The Looper’s Patrick Phillips Tells Us What’s “OK” to Hate

A bigot is a person intolerant of opinions, lifestyles, or identities different from his or her own.

Generally speaking, bigotry is frowned upon. Nevertheless, there is a tendency in media to carve out a niche in which it is not only “OK” to be a bigot, but treated as natural— even sophisticated.

As an example, a Scientologist was recently selected to be part of an upcoming film. The director of the movie was thrilled to have the actress on board, citing his long-time admiration of her work. Pretty straightforward, right?

But when this simple story was reported in The Looper by a Patrick Phillips, he took the liberty of throwing in a gratuitous, snide and bigoted remark about the actress’ religion.

Phillips was more than comfortable offering up and publishing his personal bigotry, because in his mind he has carved out a selection of people that it is “OK” to hate.

Person pointing at reader
Image by PublicDomainPictures/Pixabay

The actress’ religion is Scientology. Phillips is not a Scientologist and knows nothing about it. However, he’s gotten the idea that casting aspersions about this religion is not only acceptable, it signals a “knowing” superiority.

This is the very essence of bigotry.

Let’s assume that Phillips wouldn’t say about Jerry Seinfeld that the director of his latest comedy special is excited to work with him “in spite of his being Jewish” or that Herbie Hancock’s new music is great “once you get past the fact that he’s a Buddhist.”

So how did we get to this place where it is OK to selectively discriminate?

Well, the answer revolves around the media, which too often casts truth to the wind for a “story.” This has always been the case, but the sheer volume of outlets today demands a constant stream of faux boogeymen to gin up fake outrage and drive page views, ratings and clicks. Thus we have made-up, at worst, or greatly exaggerated, at best, “information” disseminated as truth through media outlets.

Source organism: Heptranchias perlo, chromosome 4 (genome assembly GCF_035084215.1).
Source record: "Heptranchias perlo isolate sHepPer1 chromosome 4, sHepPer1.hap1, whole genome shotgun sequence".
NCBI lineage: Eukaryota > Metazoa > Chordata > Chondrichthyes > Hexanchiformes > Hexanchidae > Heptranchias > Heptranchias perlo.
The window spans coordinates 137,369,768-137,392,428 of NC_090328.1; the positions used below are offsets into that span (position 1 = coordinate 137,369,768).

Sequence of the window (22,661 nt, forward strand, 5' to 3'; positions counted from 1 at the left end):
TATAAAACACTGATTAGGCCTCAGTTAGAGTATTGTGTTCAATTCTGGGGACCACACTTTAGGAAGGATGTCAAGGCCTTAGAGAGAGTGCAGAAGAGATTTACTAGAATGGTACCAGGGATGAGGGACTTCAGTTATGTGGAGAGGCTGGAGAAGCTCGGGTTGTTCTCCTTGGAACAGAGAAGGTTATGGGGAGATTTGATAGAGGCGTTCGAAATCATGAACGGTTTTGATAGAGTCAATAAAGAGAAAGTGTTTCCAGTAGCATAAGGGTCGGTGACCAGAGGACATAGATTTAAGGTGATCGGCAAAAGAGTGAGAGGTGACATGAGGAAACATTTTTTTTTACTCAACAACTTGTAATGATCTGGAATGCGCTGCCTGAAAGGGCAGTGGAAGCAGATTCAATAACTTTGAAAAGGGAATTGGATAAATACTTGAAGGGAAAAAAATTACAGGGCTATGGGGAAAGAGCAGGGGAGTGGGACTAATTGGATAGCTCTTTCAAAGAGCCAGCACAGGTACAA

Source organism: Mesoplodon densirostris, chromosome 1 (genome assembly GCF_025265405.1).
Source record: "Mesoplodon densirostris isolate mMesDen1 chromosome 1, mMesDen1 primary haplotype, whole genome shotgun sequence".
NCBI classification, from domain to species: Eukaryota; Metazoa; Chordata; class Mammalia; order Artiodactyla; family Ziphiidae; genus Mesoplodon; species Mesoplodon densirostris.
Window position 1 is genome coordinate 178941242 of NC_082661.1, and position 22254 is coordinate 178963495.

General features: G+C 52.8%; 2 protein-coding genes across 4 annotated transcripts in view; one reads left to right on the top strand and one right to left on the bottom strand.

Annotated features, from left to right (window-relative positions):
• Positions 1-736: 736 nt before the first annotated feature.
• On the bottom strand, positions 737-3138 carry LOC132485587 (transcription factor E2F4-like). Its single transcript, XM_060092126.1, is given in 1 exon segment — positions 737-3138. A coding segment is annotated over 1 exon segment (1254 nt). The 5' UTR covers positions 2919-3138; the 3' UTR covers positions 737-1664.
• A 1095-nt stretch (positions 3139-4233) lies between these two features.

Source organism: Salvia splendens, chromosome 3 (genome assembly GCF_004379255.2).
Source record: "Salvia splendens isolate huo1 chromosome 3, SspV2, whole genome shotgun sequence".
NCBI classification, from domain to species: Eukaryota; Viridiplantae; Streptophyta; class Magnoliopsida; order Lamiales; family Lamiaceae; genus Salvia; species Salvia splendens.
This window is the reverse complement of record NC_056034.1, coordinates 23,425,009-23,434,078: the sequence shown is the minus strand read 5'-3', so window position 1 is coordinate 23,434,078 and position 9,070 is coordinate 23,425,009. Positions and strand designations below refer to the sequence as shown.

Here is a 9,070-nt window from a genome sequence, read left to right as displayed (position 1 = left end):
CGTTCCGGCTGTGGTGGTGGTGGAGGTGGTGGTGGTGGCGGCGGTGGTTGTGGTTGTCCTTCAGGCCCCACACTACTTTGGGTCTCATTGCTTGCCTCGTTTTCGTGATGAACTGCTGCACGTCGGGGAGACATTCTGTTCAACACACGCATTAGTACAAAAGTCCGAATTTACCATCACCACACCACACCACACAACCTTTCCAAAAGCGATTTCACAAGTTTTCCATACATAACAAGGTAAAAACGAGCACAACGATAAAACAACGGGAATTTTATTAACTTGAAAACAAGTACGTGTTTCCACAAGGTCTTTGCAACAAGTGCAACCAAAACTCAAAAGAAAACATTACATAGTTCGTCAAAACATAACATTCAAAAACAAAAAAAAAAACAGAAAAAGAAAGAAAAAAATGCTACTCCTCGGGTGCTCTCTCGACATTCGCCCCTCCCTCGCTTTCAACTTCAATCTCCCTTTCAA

Phillips was more than comfortable offering up and publishing his personal bigotry, because in his mind he has carved out a selection of people that it is “OK” to hate.

As most people don’t take the time to read the source materials about an individual or group and meekly assimilate what they read, negative opinions can be installed, much like picking up a computer virus. That virus leads to “group think” and unconscious bias.

Once a group or individual has been marginalized by the group-think media, even when its coverage is false, that group is fair game to be ridiculed without any need for the bigot to worry about being called out as one. In fact, in many circles, the bigot will be praised.

This exact pattern occurred in Nazi Germany in the run-up to the Holocaust. The German government began a constant program of propaganda pushing stereotypes about Jews.

Anti-Semitic Nazi poster
A propaganda poster for the Nazi documentary “The Eternal Jew” (Image by 360b/

Of course during that time they didn’t have the internet or cable. They had newspapers and used them to propagandize. 

Eventually the public took on this propaganda as truth and “everybody knew” it was correct, creating an environment where their countrymen shrugged while Jewish German citizens were murdered.

As a Black man I grew up hearing that Black men didn’t have the intelligence to be quarterbacks of a football team. Statements like these were casually made by sportscasters, seemingly without malice, as if they were reporting the weather.

One talented Black quarterback had to go to Canada to win several championships there—after which he was only then given an opportunity in the NFL.

As a young man, I heard many bigoted comments about Jews. I was cautioned to watch out in business dealings with them on the one hand and encouraged to seek their counsel on the other.

All of these false ideas create a fun-house mirror image of the world where certain groups and individuals, at different times throughout history, are seen as “OK” or “not OK” to hate.

But no group or individual should be subjected to the bigotry of individuals like Phillips.

Let’s get back to fact-based journalism and leave the bigotry in the junk heap with the swastikas of the past.

Roger Harrison
Roger operates professionally as a jazz piano player, singer, voice-over artist and bandleader. He is passionate about the importance of religious freedom and the dangers of religious bigotry.